Siccing ex-spies on rogue traders
▶ Bank employees are nervous as their bosses step up monitoring ▶ “Today’s systems permit much more sophisticated surveillance”
Bryon Linnehan spent more than two years in Iraq as a military intelligence officer. Since May he’s been using skills he honed on the battlefield to watch for trouble inside Barclays.
Investment banks are hiring former intelligence professionals to keep an eye on the smallest details of their employees’ working lives, from which websites they frequent to how long they take for cigarette breaks. Linnehan spends his days in his New York office sifting through hundreds of e-mails. The goal is to deter the next market manipulator or rogue trader. “There’s not much use in closing the barn door after the horse has left,” says Linnehan during a break from National Guard maneuvers in the Rocky Mountains. “We want to be able to identify any potential issues before they turn into anything troubling.”
In the wake of the financial crisis and costly legal settlements, banks are under more pressure to spot, report, and stamp out potential wrongdoing. The same month that Linnehan joined Barclays in 2015 the bank was fined £1.5 billion ($2.1 billion) for colluding with other banks to manipulate the foreign exchange market.
Agents more used to tracking terrorists and busting organized crime rings can expect to at least double their pay after coming to Wall Street. “Military intelligence people are used to parsing partial bits of data from communications, from behaviors, and putting those together in a way that would predict the next terrorist attack or some other type of much more horrible thing than we’re dealing with,” says Ben Bair, global head of whistleblowing and investigations at Barclays in London. “And that’s what we need to take surveillance to the next level.”
In the past 18 months, banks have enlisted dozens of former intelligence agents, according to interviews with recruiters, industry executives, and compliance officers. The hires come from the U.S. and British militaries, the CIA, and the top-secret U.K. Government Communications Headquarters.
In addition to Barclays, companies that have taken on ex-agents include Deutsche Bank, HSBC, and Jpmorgan Chase, the recruiters and executives say. Officials at those banks declined to comment. Technology is part of the fight, too. Jpmorgan is rolling out a surveillance program that uses algorithms to identify potential rogue employees.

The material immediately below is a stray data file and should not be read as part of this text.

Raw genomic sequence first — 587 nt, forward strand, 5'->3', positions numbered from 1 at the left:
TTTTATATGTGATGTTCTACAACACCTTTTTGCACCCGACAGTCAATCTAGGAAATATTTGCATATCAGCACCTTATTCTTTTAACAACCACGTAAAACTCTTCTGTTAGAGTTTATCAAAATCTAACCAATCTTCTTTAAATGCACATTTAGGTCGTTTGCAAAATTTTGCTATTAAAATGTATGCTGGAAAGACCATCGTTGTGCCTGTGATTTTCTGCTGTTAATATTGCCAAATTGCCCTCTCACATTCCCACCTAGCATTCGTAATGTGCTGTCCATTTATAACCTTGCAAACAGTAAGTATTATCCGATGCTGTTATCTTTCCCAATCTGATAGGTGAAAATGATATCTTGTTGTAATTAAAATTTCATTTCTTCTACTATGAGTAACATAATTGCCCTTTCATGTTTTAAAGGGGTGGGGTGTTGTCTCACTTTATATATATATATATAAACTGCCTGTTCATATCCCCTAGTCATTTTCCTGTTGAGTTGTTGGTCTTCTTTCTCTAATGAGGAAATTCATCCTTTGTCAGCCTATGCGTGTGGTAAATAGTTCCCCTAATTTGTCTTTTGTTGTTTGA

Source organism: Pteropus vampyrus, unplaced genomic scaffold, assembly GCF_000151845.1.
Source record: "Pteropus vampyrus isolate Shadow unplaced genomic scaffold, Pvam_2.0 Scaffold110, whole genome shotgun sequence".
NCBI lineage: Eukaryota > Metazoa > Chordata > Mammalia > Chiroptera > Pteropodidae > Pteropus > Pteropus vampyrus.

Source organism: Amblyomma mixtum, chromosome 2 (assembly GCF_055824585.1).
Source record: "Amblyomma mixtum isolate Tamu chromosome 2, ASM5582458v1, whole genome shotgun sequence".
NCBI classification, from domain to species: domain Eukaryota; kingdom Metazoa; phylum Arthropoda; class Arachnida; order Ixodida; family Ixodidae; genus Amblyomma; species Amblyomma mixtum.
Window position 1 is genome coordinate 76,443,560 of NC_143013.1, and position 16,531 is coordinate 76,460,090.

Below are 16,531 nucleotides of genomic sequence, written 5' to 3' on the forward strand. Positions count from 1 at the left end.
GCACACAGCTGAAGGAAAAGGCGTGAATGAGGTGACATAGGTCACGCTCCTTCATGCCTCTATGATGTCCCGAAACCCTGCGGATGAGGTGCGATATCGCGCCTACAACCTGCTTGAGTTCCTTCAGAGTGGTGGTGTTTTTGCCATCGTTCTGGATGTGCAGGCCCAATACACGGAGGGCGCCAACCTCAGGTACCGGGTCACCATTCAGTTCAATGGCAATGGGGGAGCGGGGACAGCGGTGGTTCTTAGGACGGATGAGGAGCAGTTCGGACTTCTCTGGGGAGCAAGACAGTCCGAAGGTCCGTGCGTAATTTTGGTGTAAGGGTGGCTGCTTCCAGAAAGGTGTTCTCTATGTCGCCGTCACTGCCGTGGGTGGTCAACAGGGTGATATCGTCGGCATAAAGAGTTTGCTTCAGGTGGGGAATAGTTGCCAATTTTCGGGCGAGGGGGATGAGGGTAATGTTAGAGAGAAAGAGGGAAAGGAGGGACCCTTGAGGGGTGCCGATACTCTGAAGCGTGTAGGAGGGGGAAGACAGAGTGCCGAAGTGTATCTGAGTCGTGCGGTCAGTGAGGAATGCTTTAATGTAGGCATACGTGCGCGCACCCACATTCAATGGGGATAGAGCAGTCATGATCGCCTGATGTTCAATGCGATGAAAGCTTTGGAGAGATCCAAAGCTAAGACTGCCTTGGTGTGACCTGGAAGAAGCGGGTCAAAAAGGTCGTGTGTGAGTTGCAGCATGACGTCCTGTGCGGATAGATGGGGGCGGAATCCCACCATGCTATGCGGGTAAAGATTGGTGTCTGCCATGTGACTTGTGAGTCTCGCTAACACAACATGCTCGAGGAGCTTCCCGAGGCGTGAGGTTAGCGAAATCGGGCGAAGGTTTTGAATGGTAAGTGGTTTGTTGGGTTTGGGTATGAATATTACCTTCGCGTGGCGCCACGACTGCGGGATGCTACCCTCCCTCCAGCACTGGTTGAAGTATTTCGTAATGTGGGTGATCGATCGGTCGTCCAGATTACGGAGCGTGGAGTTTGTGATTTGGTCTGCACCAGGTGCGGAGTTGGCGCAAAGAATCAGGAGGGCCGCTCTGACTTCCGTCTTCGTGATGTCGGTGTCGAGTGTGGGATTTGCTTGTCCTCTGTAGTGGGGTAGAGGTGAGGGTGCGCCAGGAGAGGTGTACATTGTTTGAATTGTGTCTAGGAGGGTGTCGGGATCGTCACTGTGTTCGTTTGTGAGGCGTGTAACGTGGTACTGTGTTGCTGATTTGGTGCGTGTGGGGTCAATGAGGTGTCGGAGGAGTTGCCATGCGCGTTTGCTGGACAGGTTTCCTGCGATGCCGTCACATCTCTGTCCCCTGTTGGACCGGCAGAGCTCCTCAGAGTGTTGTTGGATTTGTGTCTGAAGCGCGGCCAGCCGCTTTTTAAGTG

What are the banks watching
for? Deviations from the norm. Traders might throw up red flags by consistently making more money than colleagues, using their work e-mail less often than peers, taking fewer holidays, or accessing backoffice systems they don’t need to. Frequent visits to spreadbetting and gambling websites may also trigger alerts.
“The compliance functions at most big banks and corporates don’t resemble what existed five years ago,” says David Fein, group general counsel at
Standard Chartered, which employs former government intelligence agents. “Whether it’s in terms of advances in data-mining or artificial intelligence, today’s systems permit much more sophisticated surveillance.”
Skeptics say the technology and former intelligence operatives serve more as window-dressing than as an effective deterrent. “It’s naive to assume that bank-hired spies would even have the appropriate skill set needed for early detection of fraudulent trading given the sophistication and complexity of such schemes,” says Mark Williams, a lecturer at Boston University and author of Uncontrolled Risk, about the fall of Lehman Brothers. “Setting up draconian measures such as Big Brother also sends the wrong message to hardworking and law-abiding traders.”
Those sentiments haven’t slowed the race to hire for compliance, even as trading operations are being scaled back. UBS, the largest Swiss bank, announced plans last year to add 350 compliance staff to keep tabs on employees and clients. One recruit in late 2014 was Emily Trageser, who spent years in “austere tactical environments” with the U.S. military as a signals intelligence specialist and cryptologic linguist, according to her Linkedin profile. A UBS official declined to comment or to make her available.
All the surveillance is fomenting paranoia on trading floors, say four dealers who asked for anonymity in discussing their places of work. Fearful of being fired for the slightest infraction and banned from using personal mobile phones on the desk, some traders are texting their spouses while hiding in the bathroom, they say. Others have left for hedge funds, where conduct isn’t monitored as closely.
The bottom line Stung by fines, banks are out to show they can catch wrongdoing by their own employees. Odd behavior will draw more scrutiny.
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